Gaddafi has not been seen or heard from publicly in a week, but with his forces advancing east on the 11th day of airstrikes, no immediate pressure appeared on his government to abandon him.

Bin Jawwad, 90 miles east of Sirte, marked the farthest point of the rebel advance the last time they swept west through government lines a little over three weeks ago. The retreat Tuesday suggested that the rebels will have a difficult time taking and holding territory in Gaddafi’s loyalist heartland.

News footage showed images of panicked rebels leaping into cars and pickup trucks and scrambling to leave Bin Jawwad as approaching Gaddafi forces pounded them with mortar shells and artillery fire. There were no reports of coalition airstrikes as the rebels withdrew.

The rebels retreated 37 miles east to Ras Lanuf, the oil refinery town they had retaken from Gaddafi earlier this month as the momentum in the war seemed to swing in their favor. Yet even there, their hold seemed tenuous. Reports late Tuesday said the town was coming under heavy artillery fire from advancing Gaddafi troops.

There were also reports from the besieged town of Misurata that Libyan forces had launched a fresh onslaught of attacks, pounding civilian areas with mortar and artillery fire. Four brothers were killed, according to a physician at a rebel-controlled hospital. In Tripoli, airstrikes occurred for the first time in daylight, with three loud explosions shaking the capital at 5:30 p.m.

As news of the rebels’ retreat reached Benghazi, the mood was somber. Rebel spokeswoman Iman Bugaighis described the action as a “tactical withdrawal” designed to take rebel forces “out of the range of Col. Gaddafi’s militia and mercenary troops.”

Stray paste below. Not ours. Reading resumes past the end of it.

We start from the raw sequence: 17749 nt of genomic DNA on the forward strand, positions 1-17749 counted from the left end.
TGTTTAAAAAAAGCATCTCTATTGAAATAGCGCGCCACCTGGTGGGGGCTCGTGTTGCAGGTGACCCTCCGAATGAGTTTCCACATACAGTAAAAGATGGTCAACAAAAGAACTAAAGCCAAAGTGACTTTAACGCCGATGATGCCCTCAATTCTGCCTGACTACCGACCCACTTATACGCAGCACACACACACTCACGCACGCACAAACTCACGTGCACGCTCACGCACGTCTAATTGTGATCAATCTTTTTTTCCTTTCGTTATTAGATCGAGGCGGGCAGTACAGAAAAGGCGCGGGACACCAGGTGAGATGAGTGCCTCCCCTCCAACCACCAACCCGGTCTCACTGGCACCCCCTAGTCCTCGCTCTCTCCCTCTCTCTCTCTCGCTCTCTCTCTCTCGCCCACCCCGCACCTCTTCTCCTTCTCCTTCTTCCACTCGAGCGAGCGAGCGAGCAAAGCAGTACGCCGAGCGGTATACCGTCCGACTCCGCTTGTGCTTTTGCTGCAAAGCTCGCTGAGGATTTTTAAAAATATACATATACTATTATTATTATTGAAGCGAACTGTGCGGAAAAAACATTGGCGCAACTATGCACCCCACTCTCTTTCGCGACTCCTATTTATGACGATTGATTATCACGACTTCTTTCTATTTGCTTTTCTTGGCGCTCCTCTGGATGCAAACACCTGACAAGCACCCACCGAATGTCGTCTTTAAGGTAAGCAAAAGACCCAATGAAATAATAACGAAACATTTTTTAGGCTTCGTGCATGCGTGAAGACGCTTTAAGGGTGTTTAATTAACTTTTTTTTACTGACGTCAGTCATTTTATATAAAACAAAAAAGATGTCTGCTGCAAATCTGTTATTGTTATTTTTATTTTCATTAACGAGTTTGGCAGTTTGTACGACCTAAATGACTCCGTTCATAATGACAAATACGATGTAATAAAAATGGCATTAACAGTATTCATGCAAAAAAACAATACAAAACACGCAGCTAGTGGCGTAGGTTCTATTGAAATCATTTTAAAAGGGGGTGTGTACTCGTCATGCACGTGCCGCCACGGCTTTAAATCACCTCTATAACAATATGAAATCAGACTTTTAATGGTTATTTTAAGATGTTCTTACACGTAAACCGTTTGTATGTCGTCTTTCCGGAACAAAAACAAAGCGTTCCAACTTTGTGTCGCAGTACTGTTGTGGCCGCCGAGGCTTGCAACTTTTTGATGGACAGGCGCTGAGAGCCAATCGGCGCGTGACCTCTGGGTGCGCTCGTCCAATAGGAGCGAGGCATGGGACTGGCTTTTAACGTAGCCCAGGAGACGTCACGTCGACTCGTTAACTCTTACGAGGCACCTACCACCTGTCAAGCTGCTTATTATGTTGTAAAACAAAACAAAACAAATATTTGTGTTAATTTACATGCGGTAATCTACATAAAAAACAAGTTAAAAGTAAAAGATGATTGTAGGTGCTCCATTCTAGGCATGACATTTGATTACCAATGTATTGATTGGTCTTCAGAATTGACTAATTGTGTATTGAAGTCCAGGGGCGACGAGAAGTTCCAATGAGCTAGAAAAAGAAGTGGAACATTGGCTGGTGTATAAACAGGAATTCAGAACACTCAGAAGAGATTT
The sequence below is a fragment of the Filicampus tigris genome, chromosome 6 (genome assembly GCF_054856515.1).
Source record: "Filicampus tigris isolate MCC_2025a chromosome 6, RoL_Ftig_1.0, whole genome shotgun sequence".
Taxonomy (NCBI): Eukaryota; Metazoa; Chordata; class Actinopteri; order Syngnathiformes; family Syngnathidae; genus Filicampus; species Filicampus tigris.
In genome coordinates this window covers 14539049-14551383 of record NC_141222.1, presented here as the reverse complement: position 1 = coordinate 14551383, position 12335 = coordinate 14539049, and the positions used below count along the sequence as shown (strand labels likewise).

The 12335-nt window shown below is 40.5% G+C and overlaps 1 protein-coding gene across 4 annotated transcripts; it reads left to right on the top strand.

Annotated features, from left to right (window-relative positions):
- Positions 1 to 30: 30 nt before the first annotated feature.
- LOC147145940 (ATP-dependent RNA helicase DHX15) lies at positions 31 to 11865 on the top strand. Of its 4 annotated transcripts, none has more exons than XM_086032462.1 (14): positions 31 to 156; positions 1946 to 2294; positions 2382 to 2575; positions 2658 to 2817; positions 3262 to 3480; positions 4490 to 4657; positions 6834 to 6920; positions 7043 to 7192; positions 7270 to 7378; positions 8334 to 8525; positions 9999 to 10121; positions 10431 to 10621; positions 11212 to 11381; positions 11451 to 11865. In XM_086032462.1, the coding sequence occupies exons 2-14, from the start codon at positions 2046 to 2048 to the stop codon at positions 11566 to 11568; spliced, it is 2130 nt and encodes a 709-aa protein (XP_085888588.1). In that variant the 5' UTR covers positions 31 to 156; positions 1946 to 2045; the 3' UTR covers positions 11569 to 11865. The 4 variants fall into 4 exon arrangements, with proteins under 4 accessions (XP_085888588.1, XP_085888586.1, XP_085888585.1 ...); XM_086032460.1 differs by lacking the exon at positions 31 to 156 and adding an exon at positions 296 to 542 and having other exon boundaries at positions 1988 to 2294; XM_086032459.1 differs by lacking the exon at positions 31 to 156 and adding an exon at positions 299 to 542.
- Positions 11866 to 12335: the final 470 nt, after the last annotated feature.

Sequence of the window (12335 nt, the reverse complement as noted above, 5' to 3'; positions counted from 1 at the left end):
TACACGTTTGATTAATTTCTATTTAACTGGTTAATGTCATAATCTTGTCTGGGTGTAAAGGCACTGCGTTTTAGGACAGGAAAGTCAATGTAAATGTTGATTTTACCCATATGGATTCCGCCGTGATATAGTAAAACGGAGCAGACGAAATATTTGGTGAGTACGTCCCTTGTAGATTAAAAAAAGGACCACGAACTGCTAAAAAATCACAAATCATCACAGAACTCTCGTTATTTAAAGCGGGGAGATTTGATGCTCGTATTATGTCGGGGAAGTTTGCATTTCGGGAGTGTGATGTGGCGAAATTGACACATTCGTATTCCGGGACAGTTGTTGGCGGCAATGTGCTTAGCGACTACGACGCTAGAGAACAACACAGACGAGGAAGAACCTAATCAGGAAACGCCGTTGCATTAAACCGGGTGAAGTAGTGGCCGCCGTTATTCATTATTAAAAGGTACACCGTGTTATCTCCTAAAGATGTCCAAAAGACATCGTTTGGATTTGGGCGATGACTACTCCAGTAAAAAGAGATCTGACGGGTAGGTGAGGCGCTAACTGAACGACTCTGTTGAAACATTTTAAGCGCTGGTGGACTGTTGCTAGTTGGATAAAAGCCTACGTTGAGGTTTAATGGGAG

Rebel officials nonetheless said they welcomed the London conference for the increased diplomatic recognition it appeared to afford their self-styled government, the Transitional National Council.

“We don’t have arms,” said Guma El-Gamaty, British co-coordinator for the council, who added that he would welcome offers to provide weapons to the rebels. “But we ask for political support more than we ask for arms.”

Clinton, like Obama, did not discount the possibility of arming the rebels. She said she thought such a step would be legal under the terms of U.N. Security Council Resolution 1973, which authorized the use of force to protect the lives of Libyan civilians. But British Foreign Secretary William Hague said the subject had not been raised.

U.S. and European leaders met with leaders of the rebel council and set up a multinational Libyan contact group to coordinate political strategy in the weeks ahead.

Warrick reported from London. Staff writers Tara Bahrampour in Benghazi, Libya, and Perry Bacon Jr. in Washington contributed to this report.

Liz Sly is the Post’s Beirut bureau chief. She has spent more than 15 years covering the Middle East, including the Iraq war. Other postings include Africa, China and Afghanistan.
Joby Warrick joined the Post’s national staff in 1996. He has covered national security, intelligence and the Middle East, and currently writes about the environment.
Comments
Show Comments

Get the WorldViews newsletter

Sign up for daily updates from WorldViews.

Most Read World